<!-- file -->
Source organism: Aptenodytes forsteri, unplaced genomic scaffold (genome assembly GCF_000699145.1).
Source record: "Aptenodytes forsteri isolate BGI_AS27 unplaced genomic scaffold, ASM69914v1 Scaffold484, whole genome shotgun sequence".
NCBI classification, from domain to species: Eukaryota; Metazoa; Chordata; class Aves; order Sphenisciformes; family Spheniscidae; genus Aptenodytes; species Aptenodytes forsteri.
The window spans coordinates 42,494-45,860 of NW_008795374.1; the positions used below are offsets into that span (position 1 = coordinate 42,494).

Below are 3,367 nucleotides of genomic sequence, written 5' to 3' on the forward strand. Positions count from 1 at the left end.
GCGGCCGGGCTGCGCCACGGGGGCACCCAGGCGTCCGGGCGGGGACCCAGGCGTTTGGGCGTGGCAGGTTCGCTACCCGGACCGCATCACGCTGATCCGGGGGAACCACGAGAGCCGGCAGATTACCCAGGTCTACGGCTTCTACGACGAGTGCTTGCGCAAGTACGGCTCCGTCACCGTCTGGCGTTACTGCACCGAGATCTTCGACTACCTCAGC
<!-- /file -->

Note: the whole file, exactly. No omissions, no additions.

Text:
Source organism: Aptenodytes forsteri, unplaced genomic scaffold (genome assembly GCF_000699145.1).
Source record: "Aptenodytes forsteri isolate BGI_AS27 unplaced genomic scaffold, ASM69914v1 Scaffold484, whole genome shotgun sequence".
NCBI classification, from domain to species: Eukaryota; Metazoa; Chordata; class Aves; order Sphenisciformes; family Spheniscidae; genus Aptenodytes; species Aptenodytes forsteri.
The window spans coordinates 42,494-45,860 of NW_008795374.1; the positions used below are offsets into that span (position 1 = coordinate 42,494).

Below are 3,367 nucleotides of genomic sequence, written 5' to 3' on the forward strand. Positions count from 1 at the left end.
GCGGCCGGGCTGCGCCACGGGGGCACCCAGGCGTCCGGGCGGGGACCCAGGCGTTTGGGCGTGGCAGGTTCGCTACCCGGACCGCATCACGCTGATCCGGGGGAACCACGAGAGCCGGCAGATTACCCAGGTCTACGGCTTCTACGACGAGTGCTTGCGCAAGTACGGCTCCGTCACCGTCTGGCGTTACTGCACCGAGATCTTCGACTACCTCAGC